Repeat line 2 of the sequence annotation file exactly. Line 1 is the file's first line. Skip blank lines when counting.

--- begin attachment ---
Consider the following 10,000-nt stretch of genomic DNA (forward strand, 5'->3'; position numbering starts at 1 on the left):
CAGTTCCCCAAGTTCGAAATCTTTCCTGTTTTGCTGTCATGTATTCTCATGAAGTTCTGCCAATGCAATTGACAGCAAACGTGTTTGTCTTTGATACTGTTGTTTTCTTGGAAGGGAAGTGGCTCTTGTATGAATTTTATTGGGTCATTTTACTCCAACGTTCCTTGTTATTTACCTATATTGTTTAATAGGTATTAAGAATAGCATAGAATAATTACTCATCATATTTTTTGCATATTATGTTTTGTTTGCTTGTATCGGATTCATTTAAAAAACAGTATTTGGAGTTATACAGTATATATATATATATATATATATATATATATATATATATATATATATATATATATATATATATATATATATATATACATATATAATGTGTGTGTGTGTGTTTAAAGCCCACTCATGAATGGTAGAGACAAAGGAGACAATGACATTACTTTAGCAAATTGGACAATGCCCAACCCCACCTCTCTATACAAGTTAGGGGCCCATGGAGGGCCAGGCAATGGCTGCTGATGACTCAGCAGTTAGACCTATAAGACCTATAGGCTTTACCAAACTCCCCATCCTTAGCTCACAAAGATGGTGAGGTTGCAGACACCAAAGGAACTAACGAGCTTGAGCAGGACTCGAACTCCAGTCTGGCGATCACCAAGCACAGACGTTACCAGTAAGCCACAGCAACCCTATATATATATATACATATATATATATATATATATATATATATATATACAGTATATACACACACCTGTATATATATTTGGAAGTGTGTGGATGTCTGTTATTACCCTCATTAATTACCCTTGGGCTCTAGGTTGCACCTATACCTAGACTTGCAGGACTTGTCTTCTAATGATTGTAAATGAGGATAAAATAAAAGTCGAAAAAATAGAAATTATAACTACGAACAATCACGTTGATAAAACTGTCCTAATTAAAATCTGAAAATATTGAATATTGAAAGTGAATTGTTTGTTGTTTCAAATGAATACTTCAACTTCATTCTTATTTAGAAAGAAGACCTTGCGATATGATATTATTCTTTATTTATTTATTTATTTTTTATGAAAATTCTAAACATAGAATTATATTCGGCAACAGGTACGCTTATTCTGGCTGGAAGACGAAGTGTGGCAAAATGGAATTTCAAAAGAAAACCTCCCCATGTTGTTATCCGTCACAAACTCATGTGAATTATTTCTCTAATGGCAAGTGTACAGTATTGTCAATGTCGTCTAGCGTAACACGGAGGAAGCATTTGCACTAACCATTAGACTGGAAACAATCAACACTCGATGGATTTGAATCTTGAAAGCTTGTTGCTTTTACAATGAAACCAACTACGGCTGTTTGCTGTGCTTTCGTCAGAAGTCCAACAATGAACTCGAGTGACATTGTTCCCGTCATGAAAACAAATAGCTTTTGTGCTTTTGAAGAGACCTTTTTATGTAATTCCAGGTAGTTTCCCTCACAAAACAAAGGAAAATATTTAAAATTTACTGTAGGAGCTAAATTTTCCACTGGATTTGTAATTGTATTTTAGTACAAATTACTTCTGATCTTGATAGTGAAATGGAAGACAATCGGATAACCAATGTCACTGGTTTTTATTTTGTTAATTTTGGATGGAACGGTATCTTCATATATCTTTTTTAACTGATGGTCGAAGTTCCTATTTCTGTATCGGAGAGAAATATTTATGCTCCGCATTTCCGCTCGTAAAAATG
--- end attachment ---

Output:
CAGTTCCCCAAGTTCGAAATCTTTCCTGTTTTGCTGTCATGTATTCTCATGAAGTTCTGCCAATGCAATTGACAGCAAACGTGTTTGTCTTTGATACTGTTGTTTTCTTGGAAGGGAAGTGGCTCTTGTATGAATTTTATTGGGTCATTTTACTCCAACGTTCCTTGTTATTTACCTATATTGTTTAATAGGTATTAAGAATAGCATAGAATAATTACTCATCATATTTTTTGCATATTATGTTTTGTTTGCTTGTATCGGATTCATTTAAAAAACAGTATTTGGAGTTATACAGTATATATATATATATATATATATATATATATATATATATATATATATATATATATATATATATATATATATATATACATATATAATGTGTGTGTGTGTGTTTAAAGCCCACTCATGAATGGTAGAGACAAAGGAGACAATGACATTACTTTAGCAAATTGGACAATGCCCAACCCCACCTCTCTATACAAGTTAGGGGCCCATGGAGGGCCAGGCAATGGCTGCTGATGACTCAGCAGTTAGACCTATAAGACCTATAGGCTTTACCAAACTCCCCATCCTTAGCTCACAAAGATGGTGAGGTTGCAGACACCAAAGGAACTAACGAGCTTGAGCAGGACTCGAACTCCAGTCTGGCGATCACCAAGCACAGACGTTACCAGTAAGCCACAGCAACCCTATATATATATATACATATATATATATATATATATATATATATATATACAGTATATACACACACCTGTATATATATTTGGAAGTGTGTGGATGTCTGTTATTACCCTCATTAATTACCCTTGGGCTCTAGGTTGCACCTATACCTAGACTTGCAGGACTTGTCTTCTAATGATTGTAAATGAGGATAAAATAAAAGTCGAAAAAATAGAAATTATAACTACGAACAATCACGTTGATAAAACTGTCCTAATTAAAATCTGAAAATATTGAATATTGAAAGTGAATTGTTTGTTGTTTCAAATGAATACTTCAACTTCATTCTTATTTAGAAAGAAGACCTTGCGATATGATATTATTCTTTATTTATTTATTTATTTTTTATGAAAATTCTAAACATAGAATTATATTCGGCAACAGGTACGCTTATTCTGGCTGGAAGACGAAGTGTGGCAAAATGGAATTTCAAAAGAAAACCTCCCCATGTTGTTATCCGTCACAAACTCATGTGAATTATTTCTCTAATGGCAAGTGTACAGTATTGTCAATGTCGTCTAGCGTAACACGGAGGAAGCATTTGCACTAACCATTAGACTGGAAACAATCAACACTCGATGGATTTGAATCTTGAAAGCTTGTTGCTTTTACAATGAAACCAACTACGGCTGTTTGCTGTGCTTTCGTCAGAAGTCCAACAATGAACTCGAGTGACATTGTTCCCGTCATGAAAACAAATAGCTTTTGTGCTTTTGAAGAGACCTTTTTATGTAATTCCAGGTAGTTTCCCTCACAAAACAAAGGAAAATATTTAAAATTTACTGTAGGAGCTAAATTTTCCACTGGATTTGTAATTGTATTTTAGTACAAATTACTTCTGATCTTGATAGTGAAATGGAAGACAATCGGATAACCAATGTCACTGGTTTTTATTTTGTTAATTTTGGATGGAACGGTATCTTCATATATCTTTTTTAACTGATGGTCGAAGTTCCTATTTCTGTATCGGAGAGAAATATTTATGCTCCGCATTTCCGCTCGTAAAAATG